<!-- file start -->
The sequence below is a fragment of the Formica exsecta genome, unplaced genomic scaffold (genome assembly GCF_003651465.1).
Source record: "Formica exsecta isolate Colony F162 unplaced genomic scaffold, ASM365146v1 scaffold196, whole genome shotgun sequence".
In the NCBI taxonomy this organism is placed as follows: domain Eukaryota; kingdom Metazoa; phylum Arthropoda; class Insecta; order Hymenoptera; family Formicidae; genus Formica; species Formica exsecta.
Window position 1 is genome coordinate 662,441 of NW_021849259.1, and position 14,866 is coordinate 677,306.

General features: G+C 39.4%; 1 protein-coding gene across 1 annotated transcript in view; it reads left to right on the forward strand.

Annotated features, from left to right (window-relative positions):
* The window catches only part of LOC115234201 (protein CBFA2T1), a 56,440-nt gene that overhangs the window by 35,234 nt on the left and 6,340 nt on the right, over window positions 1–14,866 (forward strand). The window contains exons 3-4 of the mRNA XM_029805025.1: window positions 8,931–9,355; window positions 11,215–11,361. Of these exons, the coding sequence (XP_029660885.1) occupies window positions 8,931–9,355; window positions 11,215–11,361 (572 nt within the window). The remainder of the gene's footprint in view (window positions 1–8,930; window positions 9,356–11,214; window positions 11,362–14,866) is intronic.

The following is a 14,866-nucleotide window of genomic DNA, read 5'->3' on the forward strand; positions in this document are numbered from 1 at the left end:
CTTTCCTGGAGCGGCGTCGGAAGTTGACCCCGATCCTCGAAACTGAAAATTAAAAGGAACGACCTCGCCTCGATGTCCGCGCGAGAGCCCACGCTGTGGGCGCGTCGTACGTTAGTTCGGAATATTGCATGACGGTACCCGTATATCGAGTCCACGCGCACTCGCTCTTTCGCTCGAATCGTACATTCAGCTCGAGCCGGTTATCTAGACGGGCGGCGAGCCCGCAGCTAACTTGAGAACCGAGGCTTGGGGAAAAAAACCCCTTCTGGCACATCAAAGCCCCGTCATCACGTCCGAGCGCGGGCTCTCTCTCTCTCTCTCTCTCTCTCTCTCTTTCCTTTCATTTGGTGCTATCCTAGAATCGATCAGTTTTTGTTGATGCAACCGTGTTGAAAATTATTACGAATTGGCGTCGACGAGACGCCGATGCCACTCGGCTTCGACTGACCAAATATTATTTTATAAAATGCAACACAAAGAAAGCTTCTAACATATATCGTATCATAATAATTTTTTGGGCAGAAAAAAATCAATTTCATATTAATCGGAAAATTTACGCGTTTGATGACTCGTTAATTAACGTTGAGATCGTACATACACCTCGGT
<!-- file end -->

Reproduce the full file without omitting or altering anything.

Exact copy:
The sequence below is a fragment of the Formica exsecta genome, unplaced genomic scaffold (genome assembly GCF_003651465.1).
Source record: "Formica exsecta isolate Colony F162 unplaced genomic scaffold, ASM365146v1 scaffold196, whole genome shotgun sequence".
In the NCBI taxonomy this organism is placed as follows: domain Eukaryota; kingdom Metazoa; phylum Arthropoda; class Insecta; order Hymenoptera; family Formicidae; genus Formica; species Formica exsecta.
Window position 1 is genome coordinate 662,441 of NW_021849259.1, and position 14,866 is coordinate 677,306.

General features: G+C 39.4%; 1 protein-coding gene across 1 annotated transcript in view; it reads left to right on the forward strand.

Annotated features, from left to right (window-relative positions):
* The window catches only part of LOC115234201 (protein CBFA2T1), a 56,440-nt gene that overhangs the window by 35,234 nt on the left and 6,340 nt on the right, over window positions 1–14,866 (forward strand). The window contains exons 3-4 of the mRNA XM_029805025.1: window positions 8,931–9,355; window positions 11,215–11,361. Of these exons, the coding sequence (XP_029660885.1) occupies window positions 8,931–9,355; window positions 11,215–11,361 (572 nt within the window). The remainder of the gene's footprint in view (window positions 1–8,930; window positions 9,356–11,214; window positions 11,362–14,866) is intronic.

The following is a 14,866-nucleotide window of genomic DNA, read 5'->3' on the forward strand; positions in this document are numbered from 1 at the left end:
CTTTCCTGGAGCGGCGTCGGAAGTTGACCCCGATCCTCGAAACTGAAAATTAAAAGGAACGACCTCGCCTCGATGTCCGCGCGAGAGCCCACGCTGTGGGCGCGTCGTACGTTAGTTCGGAATATTGCATGACGGTACCCGTATATCGAGTCCACGCGCACTCGCTCTTTCGCTCGAATCGTACATTCAGCTCGAGCCGGTTATCTAGACGGGCGGCGAGCCCGCAGCTAACTTGAGAACCGAGGCTTGGGGAAAAAAACCCCTTCTGGCACATCAAAGCCCCGTCATCACGTCCGAGCGCGGGCTCTCTCTCTCTCTCTCTCTCTCTCTCTCTTTCCTTTCATTTGGTGCTATCCTAGAATCGATCAGTTTTTGTTGATGCAACCGTGTTGAAAATTATTACGAATTGGCGTCGACGAGACGCCGATGCCACTCGGCTTCGACTGACCAAATATTATTTTATAAAATGCAACACAAAGAAAGCTTCTAACATATATCGTATCATAATAATTTTTTGGGCAGAAAAAAATCAATTTCATATTAATCGGAAAATTTACGCGTTTGATGACTCGTTAATTAACGTTGAGATCGTACATACACCTCGGT